Adam Cain – Drums

Growing up in a musical household, I was drawn to music at a very young age.

Adam Cain and family

My father, Gerry Cain has been a full-time guitar player since the 60’s, now semi-retired at this point, enjoying life with my mom. He made his living playing music and teaching fretted instruments. I’d occasionally sit in with his bands, and I started playing with him on weekends when I was in high school. I started drumming on paint cans when I was about two years old, got my first drum set from Santa Claus when I was 4, and I really haven’t looked back since. Some of my earliest memories are hearing the Beatles and Jerry Reed’s “The Claw.” LOL. Apparently when I was a baby, I figured out a way to climb out of my crib and crawl into the living room every time The Jefferson’s theme song would come on. I’ve no recollection of this but it’s what I’ve been told.

Again, because of my parents, my first influences were the Beatles and the music they grew up with.

Instrumental guitar players were also popular in our household. Lenny Break, Chet Atkins, Ted Greene, Roy Buchanan, etc. Jeff Beck’s Guitar Shop really hit me at a very young age. My sister, Gerianne, who’s 10 years older than me, exposed me to all of her music as well. The Police, Huey Lewis, Duran Duran, Traveling Wilbury’s, Tom Petty, etc.. It was in 1992 when I discovered Nirvana and that really changed everything. Looking back on it now, I was so young but hearing them opened up the rabbit hole of alternative and Indie rock. The thing that was so great about that band was how many doors they opened for me to experience other bands that weren’t on MTV, or if they were, their videos were played at 2am like Failure, Jawbox, Sunny Day Real Estate. As of late I’ve been really digging Brian Blade and the Fellowship Band along with other jazz artists like The Bad Plus. I try to keep my pallet open and I’m always looking for new music. Do you have any recommendations?

I’m primarily self taught.

I did take a few lessons in elementary school from Dan Randall who’s big strength was showing me rudiments in the 1st grade. A good family friend and great drummer, Barney Menard, would always gave me his cracked cymbals. Through Barney and my Dad, I also took lessons from Tom Steber. He didn’t read music but he taught me cool grooves like Spin Doctors and introduced me to drummers like Billy Cobham. My music teachers in school, Fran Smith, Jann Thelin, Jon Nutter, and David Giebler helped me immensely along the way. Other than that, I just always keep my ears and eyes open.

There will always be obstacles maintaining a living being a self employed musician and/or artist, especially in this day in age. You have to be hungry and I think the main way to make a living is by playing shows and selling merch at those shows. Everyday is a learning experience and I try to live it to the fullest.

I lived in Minneapolis briefly from 2006-’08. In that time I had the opportunity to meet and play with so many great musicians and friends while I was there. One of those bands was called Friends Like These. We played some iconic clubs in that area. On the way to one of those gigs at the Trip Rock Social Club, I happened to have a great station on in the car on the way to the show. 89.3 The Current was playing one of their songs and promoting the show that night. I was so green but I’ll never for get that feeling of excitement.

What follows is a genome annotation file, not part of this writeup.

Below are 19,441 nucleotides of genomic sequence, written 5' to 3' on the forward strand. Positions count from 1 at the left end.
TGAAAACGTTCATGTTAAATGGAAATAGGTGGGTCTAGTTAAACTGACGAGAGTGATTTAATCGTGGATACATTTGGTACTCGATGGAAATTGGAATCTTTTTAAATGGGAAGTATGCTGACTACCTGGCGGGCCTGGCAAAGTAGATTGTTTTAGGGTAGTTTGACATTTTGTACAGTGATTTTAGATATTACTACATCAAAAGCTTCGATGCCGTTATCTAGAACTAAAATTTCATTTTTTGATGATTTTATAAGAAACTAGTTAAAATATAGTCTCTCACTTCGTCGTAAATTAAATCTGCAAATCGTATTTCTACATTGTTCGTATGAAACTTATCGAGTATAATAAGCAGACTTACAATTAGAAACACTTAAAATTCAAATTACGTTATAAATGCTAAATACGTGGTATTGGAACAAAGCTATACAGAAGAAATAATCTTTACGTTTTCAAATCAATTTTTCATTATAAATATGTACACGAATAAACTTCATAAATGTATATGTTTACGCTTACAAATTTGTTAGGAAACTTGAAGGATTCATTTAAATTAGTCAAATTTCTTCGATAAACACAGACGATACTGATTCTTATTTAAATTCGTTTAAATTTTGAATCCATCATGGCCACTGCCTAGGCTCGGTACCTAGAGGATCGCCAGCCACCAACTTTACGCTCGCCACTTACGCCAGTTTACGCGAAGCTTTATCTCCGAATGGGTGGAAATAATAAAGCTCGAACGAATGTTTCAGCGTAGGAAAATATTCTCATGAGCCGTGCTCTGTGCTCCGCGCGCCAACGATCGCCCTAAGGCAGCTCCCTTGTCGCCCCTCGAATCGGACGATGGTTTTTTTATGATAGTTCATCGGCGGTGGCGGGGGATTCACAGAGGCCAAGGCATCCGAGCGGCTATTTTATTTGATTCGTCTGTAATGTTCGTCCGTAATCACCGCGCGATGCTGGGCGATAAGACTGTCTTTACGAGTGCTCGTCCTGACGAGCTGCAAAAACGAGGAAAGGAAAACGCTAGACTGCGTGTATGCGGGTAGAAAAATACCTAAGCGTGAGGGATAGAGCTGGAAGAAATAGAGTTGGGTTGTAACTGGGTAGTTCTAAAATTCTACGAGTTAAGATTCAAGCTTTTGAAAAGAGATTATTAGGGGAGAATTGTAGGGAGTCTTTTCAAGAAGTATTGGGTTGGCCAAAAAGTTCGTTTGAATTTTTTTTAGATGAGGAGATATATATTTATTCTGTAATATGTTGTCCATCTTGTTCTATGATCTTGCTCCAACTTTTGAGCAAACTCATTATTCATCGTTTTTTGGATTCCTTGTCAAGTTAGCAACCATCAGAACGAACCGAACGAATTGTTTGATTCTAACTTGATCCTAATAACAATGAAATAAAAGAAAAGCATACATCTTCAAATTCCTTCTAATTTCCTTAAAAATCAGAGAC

I’ve never really written any songs myself per se.

I do, however, write a lot but it’s more like journaling my thoughts but I know some things could definitely turn into songs! I also play fretted instruments and a really good thunder tube. As a percussionist, my ears and eyes are always open and I try to find the right song for whatever the song or artist calls for. Serve the song and sometimes less is more. Do simple better. Try not to suck. Accompany. I get my inspiration from life and nature and whatever I ate that day or what I didn’t eat. Playing with Dorothy is so rewarding because most of our live shows can be spontaneous. We just get on and enjoy the ride.

I wanna think that I have my own sound as a drummer. I do most certainly have main influences like all other musicians do. The great rock drummers, Ringo, Charlie, Bonzo, Buddy Miles, the great jazz drummers, Elvin, Tony, Jack, Steve Gadd, Stewart Copeland, Steve Jordan, John Stanier, William Goldsmith, Brian Blade, friend and from my hometown of Menominee, Ian Prince, Zach Barocas, Dave Grohl, waves, wind, rain, a Louisville slugger hitting a baseball, mourning doves, thunder, I could go on…

The most rewarding aspect of being a musician is the collaboration process.

Through the years, I’ve been able to play and work with so many incredible people and you always learn something along the way. The creative process can be a challenge sometimes as it can be hard to be inspired. If you choose to be a full time artist that can also be financially, mentally stressful and challenging. I also have a full-time day job in Sturgeon Bay. If I could share the stage with anyone it’d be with Kurt Cobain, John Lennon, Jimi Hendrix and Jaco Pastorius. C’mon man! That’d be a great band! 

I’ve met so many amazing artists, musicians and people since moving to Door County in the fall of 2020. My goals are to continuing to make music with Dorothy Scott & the Peacekeepers along with other projects. I’d love to play some shows across the U.S., Europe and Japan. I’m also going to continue recording in my home studio along with giving lessons via zoom.